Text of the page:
Benitez must stop burning his bridges

As a studious, analytical man out of work for almost two years, one thing Rafa Benitez should have worked out by now is that it is not a wise move for a coach in any country to take on the owners of the football club.

Benitez has done that with his past three employers and discovered that even with supporters on his side – which they were in at least two out of three cases – there will only be one winner; and at Chelsea of all clubs, it will never be the man in the tracksuit.

At Valencia, then Liverpool and Internazionale, the source of conflict was always an impatient desire for new players. The old adage has it that managers always want two more.

In Benitez's case, the driving force can be seen as an extension of a relentless – and therefore unobtainable – bid for perfection. With his existing players, he will walk on to the pitch at the final whistle, even after an emphatic victory, and pick them up on a pass or a run that could have been better. Steven Gerrard and Jamie Carragher, while admirers, are both on record as saying they would have appreciated a pat on the back once in a while.

Owners must occasionally have thought the same thing. At Valencia, although only fourth choice as coach – he had come from low-profile managerial jobs at Extremadura and Tenerife – he won a title in his first season but almost immediately became dissatisfied because of the following summer's lack of investment. A year later came his famous comment about a player the board had bought: "I was hoping for a sofa and they bought a lamp." He said of the club's chief executive, Manuel Llorente: "He doesn't value work, only results."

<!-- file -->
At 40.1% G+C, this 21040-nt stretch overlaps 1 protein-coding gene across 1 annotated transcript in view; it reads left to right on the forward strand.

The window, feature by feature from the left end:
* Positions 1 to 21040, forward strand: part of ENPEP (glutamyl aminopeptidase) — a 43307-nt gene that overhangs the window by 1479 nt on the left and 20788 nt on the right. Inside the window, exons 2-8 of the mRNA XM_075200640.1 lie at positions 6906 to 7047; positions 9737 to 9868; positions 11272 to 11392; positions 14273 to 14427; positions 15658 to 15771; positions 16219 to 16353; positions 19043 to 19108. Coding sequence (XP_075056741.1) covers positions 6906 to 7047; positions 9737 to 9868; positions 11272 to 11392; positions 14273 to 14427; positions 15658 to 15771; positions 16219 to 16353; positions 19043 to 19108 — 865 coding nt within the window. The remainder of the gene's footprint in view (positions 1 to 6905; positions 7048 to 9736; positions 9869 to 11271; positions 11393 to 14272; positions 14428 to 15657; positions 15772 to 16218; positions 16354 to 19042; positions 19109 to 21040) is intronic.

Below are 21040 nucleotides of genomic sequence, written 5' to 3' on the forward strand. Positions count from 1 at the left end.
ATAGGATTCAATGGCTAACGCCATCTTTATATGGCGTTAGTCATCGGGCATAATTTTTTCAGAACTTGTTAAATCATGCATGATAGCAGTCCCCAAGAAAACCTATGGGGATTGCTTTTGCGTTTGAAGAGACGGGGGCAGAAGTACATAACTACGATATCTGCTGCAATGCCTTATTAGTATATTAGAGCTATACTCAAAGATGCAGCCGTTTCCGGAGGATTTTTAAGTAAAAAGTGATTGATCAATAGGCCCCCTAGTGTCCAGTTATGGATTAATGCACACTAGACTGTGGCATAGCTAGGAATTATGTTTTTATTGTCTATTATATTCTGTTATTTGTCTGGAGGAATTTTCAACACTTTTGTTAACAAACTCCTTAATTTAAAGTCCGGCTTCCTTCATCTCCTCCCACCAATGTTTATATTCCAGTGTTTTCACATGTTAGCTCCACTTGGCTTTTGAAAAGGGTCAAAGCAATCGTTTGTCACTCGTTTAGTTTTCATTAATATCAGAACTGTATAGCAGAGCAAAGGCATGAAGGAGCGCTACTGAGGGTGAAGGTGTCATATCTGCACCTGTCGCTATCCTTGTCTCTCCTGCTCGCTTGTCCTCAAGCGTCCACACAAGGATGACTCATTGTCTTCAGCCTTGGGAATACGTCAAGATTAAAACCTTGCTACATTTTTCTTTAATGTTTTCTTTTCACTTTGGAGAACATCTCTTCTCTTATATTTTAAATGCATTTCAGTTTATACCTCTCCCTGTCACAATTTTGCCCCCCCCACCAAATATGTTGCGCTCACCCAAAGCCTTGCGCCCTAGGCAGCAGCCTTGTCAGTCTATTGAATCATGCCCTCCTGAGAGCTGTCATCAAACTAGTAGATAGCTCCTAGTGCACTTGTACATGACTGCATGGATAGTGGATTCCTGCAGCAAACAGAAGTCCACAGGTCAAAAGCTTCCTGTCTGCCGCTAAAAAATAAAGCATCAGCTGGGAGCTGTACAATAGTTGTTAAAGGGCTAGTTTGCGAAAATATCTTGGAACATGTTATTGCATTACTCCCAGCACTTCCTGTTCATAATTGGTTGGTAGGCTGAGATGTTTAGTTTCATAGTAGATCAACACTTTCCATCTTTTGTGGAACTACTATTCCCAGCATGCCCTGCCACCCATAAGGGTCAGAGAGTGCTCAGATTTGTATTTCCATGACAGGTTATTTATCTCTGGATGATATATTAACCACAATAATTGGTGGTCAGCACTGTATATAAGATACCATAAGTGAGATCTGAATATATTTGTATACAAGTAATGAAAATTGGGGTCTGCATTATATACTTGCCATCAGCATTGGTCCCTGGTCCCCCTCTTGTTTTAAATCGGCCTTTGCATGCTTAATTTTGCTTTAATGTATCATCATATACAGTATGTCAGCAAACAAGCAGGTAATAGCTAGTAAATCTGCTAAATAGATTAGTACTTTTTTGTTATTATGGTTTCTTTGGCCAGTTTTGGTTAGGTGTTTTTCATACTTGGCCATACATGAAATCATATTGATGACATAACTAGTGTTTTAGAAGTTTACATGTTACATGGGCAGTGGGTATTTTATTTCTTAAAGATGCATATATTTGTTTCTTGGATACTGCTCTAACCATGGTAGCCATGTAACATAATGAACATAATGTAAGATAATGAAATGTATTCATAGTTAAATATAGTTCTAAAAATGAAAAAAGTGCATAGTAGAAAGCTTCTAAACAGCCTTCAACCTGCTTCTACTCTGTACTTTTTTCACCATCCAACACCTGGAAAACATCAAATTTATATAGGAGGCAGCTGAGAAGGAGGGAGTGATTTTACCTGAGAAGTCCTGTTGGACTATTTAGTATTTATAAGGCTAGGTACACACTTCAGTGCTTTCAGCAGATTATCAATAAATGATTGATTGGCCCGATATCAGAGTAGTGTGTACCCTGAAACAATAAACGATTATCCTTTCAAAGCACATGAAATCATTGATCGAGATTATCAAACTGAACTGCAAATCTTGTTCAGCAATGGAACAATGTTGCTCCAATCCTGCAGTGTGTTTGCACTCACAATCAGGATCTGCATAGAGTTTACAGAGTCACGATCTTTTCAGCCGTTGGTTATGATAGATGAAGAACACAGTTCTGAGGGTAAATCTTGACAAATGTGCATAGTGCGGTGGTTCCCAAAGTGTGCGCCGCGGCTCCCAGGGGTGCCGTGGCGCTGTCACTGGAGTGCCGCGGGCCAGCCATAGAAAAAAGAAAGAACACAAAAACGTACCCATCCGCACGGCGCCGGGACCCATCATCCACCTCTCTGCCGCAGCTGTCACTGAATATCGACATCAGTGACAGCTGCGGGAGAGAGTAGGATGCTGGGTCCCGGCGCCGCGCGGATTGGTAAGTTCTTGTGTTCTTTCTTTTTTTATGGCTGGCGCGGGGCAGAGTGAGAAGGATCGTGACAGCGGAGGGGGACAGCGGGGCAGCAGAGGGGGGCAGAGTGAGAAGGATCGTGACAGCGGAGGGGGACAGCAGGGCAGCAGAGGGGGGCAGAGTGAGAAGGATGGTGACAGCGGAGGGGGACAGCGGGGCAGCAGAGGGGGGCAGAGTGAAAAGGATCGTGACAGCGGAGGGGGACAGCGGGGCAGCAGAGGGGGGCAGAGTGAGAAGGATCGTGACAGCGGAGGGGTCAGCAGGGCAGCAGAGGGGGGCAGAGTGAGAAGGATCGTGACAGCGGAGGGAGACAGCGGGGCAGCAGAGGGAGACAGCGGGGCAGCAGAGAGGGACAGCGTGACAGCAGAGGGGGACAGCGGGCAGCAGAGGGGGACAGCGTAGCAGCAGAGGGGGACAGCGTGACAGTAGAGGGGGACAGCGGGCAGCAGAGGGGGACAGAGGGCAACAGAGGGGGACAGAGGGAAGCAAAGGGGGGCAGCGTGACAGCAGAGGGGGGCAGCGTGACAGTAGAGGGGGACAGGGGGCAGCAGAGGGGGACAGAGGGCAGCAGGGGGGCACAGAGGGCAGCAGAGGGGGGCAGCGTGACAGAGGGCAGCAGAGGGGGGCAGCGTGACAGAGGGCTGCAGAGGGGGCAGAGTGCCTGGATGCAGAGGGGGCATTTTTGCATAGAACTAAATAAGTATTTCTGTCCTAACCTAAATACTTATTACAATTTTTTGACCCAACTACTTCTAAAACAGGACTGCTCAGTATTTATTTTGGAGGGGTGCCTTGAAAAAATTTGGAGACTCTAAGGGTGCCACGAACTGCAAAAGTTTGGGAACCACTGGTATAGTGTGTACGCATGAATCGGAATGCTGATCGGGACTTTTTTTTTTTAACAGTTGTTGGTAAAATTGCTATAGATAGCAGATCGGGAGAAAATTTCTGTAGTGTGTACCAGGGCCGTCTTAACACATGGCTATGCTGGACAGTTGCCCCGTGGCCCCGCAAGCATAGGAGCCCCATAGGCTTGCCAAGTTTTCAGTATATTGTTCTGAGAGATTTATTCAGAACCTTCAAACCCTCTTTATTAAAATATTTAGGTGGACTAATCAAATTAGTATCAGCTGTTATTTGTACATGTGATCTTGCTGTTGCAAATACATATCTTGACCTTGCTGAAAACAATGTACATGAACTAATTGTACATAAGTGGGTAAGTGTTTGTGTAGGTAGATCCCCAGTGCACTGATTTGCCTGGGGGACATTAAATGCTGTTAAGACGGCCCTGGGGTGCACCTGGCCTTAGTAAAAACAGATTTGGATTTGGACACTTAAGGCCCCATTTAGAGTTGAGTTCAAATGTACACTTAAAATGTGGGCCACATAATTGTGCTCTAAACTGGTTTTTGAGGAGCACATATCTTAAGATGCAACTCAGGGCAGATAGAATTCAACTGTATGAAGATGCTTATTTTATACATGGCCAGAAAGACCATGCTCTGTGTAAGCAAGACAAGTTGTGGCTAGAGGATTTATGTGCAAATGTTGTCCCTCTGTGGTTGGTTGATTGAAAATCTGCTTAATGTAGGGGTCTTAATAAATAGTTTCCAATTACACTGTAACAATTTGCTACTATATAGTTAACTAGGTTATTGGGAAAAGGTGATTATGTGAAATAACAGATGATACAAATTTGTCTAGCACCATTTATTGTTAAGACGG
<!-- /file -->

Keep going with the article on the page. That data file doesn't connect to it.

Winning a second title against the odds that season, Benitez decided to leave, and an often underrated stubbornness kicked in when Llorente and others offered all the control and power he had wanted but were turned down.

Valencia's loss was Liverpool's gain; and could, those close to him claim, have been that of Tottenham, who appointed Jacques Santini instead. Despite the extraordinary Champions' League success of 2005, Anfield would eventually become a ring of fire, in which dealing with Tom Hicks and George Gillett was as comfortable as walking on hot coals.

The morning after a second Champions' League final, lost to Milan, he deliberately fanned the flames by criticising the board for not moving fast enough when he identified transfer targets. What was not known at the time was that he had not slept, having walked the Athens streets with his chief scout for four hours in the rain, but even so it was the sort of outburst it would be unwise to try at Stamford Bridge if the January transfer window does not go to his liking.

Two years ago he attempted a similar tactic at Inter. On 19 December the headlines read: "Benitez issues quit threat to Inter". On 23 December it was: "Inter sack Benitez".

At Chelsea there will be a bridge between owner and manager in the form of Michael Emenalo, briefly a Notts County and Nigeria defender, who is his technical director. Benitez says he has worked for 20 years with a technical director and six years (at Liverpool) without one, implying he can cope with both systems. "It doesn't matter the structure of the club, the main thing is the relationship," he said. "We talk every day, it's not a problem."